If you need to be extremely exact while cutting a screw or other metal workpiece, rotary tools are the finest solution. Their thin blades, paired with their strong motors, allow you to precisely cut through metal sheets, fasteners, automobile body panels, and a variety of other surfaces. This means if you want a neat, smooth cut with little treatment, we strongly recommend utilizing this tool.
Choose the Right Cutting Tool for the Job
It is critical to select the proper instrument for screw cutting. Recognizing what metals your screws are made of is the most effective way to guarantee you get the proper tool for the job. Certain equipment simply will not be able to cut through coated steel screws that have been hardened, so do your study to prevent potentially harming your tools.
While we have already covered bolt cutters, Dremel multi-tools, along with hacksaws, you may also use a drill, pliers, wire cutters, as well as a cutting torch to cut screws.
Learning how to cut screws with a drill might sound complex, but it is not. The level of difficulty and effort required to cut a screw using any of these instruments can vary greatly, so be ready to apply some elbow grease while working with hand tools.
Wear Safety Goggles and Gloves to Protect Yourself
Safety should always be the key priority regardless of the type of project that you are working on. It is always a great idea to ensure that you protect your eyes from any stray metal shards from not hitting your eyes. Gloves will also prevent you from nicking your fingers or the rest of your hands on sharp screws, particularly those that have yet to be sanded.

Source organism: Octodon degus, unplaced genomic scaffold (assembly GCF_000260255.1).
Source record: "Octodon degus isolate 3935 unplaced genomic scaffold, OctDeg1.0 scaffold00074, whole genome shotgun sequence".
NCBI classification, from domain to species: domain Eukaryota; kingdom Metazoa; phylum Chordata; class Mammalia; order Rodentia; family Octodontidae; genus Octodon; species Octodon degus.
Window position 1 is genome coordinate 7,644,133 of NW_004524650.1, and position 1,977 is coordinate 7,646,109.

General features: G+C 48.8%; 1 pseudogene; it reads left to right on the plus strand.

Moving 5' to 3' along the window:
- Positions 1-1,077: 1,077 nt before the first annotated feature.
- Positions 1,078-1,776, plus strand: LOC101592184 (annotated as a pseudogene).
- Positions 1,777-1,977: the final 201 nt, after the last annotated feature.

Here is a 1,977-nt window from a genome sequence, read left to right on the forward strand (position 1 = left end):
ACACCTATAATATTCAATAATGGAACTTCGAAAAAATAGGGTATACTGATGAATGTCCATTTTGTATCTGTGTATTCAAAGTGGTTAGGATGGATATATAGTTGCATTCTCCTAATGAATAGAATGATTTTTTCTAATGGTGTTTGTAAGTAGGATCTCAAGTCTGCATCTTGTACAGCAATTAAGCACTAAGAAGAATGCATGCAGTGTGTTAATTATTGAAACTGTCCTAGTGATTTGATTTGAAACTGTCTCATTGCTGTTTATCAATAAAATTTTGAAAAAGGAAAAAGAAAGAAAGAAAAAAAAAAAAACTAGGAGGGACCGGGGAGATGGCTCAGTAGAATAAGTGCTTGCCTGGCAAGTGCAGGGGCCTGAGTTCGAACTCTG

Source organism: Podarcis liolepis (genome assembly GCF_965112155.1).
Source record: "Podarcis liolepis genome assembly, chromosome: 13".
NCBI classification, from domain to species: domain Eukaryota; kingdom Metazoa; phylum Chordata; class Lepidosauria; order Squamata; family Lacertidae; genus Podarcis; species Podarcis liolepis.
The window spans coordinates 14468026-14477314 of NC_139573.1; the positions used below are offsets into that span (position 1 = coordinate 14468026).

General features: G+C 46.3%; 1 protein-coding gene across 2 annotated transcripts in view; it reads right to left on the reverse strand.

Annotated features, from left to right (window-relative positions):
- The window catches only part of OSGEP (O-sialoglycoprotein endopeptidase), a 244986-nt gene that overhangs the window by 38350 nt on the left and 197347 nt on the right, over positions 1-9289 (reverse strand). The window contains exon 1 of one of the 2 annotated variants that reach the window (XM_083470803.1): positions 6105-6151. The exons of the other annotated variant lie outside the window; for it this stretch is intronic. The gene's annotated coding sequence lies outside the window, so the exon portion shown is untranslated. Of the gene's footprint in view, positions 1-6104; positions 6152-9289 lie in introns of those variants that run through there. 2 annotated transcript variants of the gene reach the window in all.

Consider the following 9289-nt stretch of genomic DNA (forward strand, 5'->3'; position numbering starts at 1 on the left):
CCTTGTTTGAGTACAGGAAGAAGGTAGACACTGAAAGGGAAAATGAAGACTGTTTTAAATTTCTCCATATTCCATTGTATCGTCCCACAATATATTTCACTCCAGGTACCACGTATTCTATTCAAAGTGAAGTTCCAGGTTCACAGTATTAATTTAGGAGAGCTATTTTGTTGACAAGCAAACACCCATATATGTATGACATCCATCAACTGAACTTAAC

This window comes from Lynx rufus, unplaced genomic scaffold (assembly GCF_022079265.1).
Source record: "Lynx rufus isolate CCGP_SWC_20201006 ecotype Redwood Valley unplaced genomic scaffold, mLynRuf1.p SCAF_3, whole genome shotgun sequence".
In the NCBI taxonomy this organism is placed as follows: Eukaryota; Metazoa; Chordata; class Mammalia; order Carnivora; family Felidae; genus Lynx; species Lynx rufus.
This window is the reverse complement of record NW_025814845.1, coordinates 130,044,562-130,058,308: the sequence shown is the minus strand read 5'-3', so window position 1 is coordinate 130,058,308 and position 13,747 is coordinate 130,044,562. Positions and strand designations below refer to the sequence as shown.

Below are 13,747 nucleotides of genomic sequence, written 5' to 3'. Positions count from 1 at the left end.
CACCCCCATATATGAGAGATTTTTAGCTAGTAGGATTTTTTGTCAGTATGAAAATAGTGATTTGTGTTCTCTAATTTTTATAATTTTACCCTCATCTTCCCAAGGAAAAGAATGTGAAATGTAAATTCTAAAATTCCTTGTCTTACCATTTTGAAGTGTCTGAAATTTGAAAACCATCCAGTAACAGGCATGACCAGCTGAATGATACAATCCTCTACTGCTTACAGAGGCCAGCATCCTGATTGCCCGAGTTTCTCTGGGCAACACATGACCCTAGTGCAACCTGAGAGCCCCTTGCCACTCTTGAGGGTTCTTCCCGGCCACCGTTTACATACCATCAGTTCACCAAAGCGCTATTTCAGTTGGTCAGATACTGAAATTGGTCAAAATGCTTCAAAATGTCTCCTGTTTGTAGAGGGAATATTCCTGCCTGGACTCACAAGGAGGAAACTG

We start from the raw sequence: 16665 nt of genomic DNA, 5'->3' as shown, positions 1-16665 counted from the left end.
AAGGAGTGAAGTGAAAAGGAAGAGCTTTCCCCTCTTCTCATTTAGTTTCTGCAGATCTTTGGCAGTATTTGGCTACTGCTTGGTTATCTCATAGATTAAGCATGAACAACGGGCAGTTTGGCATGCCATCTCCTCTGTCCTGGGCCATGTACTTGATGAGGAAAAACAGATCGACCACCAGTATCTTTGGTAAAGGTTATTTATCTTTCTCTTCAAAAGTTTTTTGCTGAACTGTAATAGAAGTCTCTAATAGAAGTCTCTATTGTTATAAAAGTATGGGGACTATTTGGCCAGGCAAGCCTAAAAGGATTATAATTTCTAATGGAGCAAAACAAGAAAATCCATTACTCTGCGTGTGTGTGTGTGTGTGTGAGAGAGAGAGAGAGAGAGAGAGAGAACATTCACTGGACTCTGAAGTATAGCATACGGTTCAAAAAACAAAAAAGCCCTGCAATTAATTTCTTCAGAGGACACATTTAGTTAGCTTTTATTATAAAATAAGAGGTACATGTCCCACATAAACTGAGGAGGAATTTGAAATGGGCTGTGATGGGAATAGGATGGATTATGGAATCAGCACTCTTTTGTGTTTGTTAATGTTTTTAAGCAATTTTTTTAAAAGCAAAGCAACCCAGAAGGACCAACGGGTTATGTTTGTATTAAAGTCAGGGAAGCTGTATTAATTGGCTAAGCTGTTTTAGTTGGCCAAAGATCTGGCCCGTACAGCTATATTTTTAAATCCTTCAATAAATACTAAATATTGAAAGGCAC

Avoid Cutting Too Close to the Threads
When learning how to cut screws with pliers or any other tool, it is important to understand that you should never cut too close to the thread. If you do, this could lead to damage to the screw and you should always do your best to cut between the threads.
The goal should be to have a shorter screw with the threads intact.
Use a Deburring Tool to Remove Any Sharp Edges
Deburring tools are portable instruments used for eliminating burrs from a product’s raw edges and holes, and they can easily be used on screws. This method produces a smooth surface from a rough cut, allowing the object to properly perform its original purpose.
Keep in mind that there are different types of deburring tools that can be used but we recommend using a diamond file or a ceramic knife.
Cutting Different Types of Screws
Cutting screws to the required length tends to be easier than going to a supply store. Machine screws and wood screws may be cut using common equipment; however, because machine screws must go into threaded holes or nuts, it is critical not to damage the threads or they will not screw in.
Drywall and Wood Screws
Since you do not need to worry about harming the threads, wood screws are simpler to cut compared to machine screws. In most circumstances, a set of wire cutters or heavy-duty pliers, such as diagonal pliers, linesman’s pliers, or flush-cutting pliers, would suffice. Simply snip the screw’s end to the appropriate length.